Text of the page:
The mainstream media still has the power.
11:00 PM, Nov 30, 2005 • By FRED BARNES
Last year, the mainstream media went into a frenzy after the president was accused of being AWOL during his National Guard duty. But the same media was uninterested when scored of Swift Boat veterans who served with John Kerry challenged his heroic account of his Vietnam service. And when it finally took up the Kerry story, the mainstream media's focus was primarily on discrediting the vets, not Kerry.
This year, the same double standard applies to the Democrats' attempt to market the story that the president lied about Iraq intelligence before war. With rare exceptions, Democrats are not required to justify their charge with evidence. Bush, though, is being called on to defend his innocence.
On top of all that, the mainstream media likes to throw its weight around, often at Bush's expense. When he attended the Summit of the Americas in Argentina earlier this month, Bush met with American reporters to answer a few questions. The first four (of five) were about whether he would fire senior aide Karl Rove, apologize to the American people, combat the notion he's untrustworthy, or try to give his presidency a fresh start. Only one dealt with his policy toward Latin America.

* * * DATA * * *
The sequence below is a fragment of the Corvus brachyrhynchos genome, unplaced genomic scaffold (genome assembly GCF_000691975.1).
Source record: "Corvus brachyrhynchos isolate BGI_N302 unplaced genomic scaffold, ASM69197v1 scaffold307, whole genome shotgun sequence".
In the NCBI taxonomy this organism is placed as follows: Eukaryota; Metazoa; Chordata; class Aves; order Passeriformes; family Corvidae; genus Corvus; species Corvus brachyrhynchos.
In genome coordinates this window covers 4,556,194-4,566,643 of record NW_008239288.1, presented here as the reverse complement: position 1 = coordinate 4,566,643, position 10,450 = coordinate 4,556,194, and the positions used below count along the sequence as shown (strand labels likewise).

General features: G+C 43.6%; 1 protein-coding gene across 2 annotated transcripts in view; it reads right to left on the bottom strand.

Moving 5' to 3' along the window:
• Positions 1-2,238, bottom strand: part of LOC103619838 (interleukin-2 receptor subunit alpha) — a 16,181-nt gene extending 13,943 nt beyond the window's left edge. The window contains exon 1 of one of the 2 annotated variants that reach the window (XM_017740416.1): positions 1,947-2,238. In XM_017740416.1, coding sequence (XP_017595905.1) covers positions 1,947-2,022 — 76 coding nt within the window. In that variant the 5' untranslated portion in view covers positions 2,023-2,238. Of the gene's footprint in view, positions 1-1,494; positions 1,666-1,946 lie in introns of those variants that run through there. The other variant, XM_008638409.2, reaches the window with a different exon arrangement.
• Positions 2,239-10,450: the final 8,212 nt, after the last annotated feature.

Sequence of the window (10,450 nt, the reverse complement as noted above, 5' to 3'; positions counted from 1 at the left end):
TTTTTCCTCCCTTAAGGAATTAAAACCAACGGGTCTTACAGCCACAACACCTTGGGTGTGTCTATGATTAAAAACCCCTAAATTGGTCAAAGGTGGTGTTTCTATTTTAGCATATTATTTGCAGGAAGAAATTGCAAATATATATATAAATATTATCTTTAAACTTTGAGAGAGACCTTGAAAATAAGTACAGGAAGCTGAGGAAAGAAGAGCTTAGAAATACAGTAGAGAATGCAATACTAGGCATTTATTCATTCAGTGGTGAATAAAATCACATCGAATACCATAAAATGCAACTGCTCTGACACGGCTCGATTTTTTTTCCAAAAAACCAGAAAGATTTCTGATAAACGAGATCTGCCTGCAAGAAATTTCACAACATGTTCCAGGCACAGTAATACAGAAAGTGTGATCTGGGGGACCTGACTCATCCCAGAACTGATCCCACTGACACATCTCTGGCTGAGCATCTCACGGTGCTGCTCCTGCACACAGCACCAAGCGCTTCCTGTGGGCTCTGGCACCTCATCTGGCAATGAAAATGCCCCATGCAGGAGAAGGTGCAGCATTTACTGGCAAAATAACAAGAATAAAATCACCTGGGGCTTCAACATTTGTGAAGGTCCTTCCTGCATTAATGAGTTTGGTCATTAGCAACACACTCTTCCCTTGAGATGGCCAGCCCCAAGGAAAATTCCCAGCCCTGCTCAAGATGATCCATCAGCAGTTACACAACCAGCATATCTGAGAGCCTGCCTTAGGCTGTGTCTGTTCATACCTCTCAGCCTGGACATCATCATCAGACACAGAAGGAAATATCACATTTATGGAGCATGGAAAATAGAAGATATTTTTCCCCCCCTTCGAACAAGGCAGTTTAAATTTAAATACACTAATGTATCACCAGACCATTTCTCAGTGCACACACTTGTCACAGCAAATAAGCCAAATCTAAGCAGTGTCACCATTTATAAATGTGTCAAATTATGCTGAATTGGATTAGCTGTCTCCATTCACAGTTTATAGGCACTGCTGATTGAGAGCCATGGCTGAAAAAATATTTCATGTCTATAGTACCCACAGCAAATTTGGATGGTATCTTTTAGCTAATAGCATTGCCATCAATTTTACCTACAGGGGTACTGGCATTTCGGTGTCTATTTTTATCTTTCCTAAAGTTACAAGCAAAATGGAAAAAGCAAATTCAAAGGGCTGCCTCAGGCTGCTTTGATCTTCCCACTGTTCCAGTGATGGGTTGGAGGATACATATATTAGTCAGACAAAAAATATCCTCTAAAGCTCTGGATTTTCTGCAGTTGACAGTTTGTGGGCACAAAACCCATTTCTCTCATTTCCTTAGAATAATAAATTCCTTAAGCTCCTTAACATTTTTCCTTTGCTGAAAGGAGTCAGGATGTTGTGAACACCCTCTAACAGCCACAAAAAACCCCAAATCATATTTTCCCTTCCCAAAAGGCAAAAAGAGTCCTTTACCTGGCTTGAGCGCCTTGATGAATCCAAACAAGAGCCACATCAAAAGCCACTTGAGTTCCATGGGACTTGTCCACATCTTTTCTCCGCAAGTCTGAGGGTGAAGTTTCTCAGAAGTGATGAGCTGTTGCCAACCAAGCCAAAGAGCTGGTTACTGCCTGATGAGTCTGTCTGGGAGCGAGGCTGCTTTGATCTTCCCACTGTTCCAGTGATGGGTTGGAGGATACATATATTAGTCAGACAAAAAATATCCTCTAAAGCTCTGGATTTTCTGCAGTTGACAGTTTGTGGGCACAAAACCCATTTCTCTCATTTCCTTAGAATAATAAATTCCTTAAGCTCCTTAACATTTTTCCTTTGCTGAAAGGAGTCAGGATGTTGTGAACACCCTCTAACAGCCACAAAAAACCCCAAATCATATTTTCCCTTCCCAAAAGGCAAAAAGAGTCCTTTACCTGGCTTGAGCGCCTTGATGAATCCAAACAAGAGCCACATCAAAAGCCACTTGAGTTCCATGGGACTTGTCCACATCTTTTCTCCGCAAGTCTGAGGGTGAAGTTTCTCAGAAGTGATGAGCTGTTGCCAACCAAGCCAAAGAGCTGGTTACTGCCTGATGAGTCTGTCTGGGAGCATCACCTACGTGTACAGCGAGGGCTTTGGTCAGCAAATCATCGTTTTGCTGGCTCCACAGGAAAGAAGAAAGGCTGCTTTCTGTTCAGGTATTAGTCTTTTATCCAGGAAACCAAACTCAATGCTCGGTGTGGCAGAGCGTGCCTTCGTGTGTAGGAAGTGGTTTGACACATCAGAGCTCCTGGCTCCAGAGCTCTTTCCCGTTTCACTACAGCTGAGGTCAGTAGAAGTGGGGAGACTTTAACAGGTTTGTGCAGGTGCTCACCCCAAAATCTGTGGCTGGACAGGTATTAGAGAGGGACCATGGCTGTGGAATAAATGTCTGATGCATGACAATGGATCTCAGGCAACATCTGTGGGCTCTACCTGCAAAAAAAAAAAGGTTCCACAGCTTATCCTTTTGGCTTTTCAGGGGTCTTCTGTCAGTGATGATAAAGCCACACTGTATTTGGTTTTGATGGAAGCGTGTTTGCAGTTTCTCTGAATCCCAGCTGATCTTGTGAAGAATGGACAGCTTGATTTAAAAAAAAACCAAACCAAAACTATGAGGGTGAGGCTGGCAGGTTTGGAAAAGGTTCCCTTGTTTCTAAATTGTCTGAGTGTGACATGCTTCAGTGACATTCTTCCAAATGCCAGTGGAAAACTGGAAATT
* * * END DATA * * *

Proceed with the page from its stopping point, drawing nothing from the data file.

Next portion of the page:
Fred Barnes is executive editor of The Weekly Standard.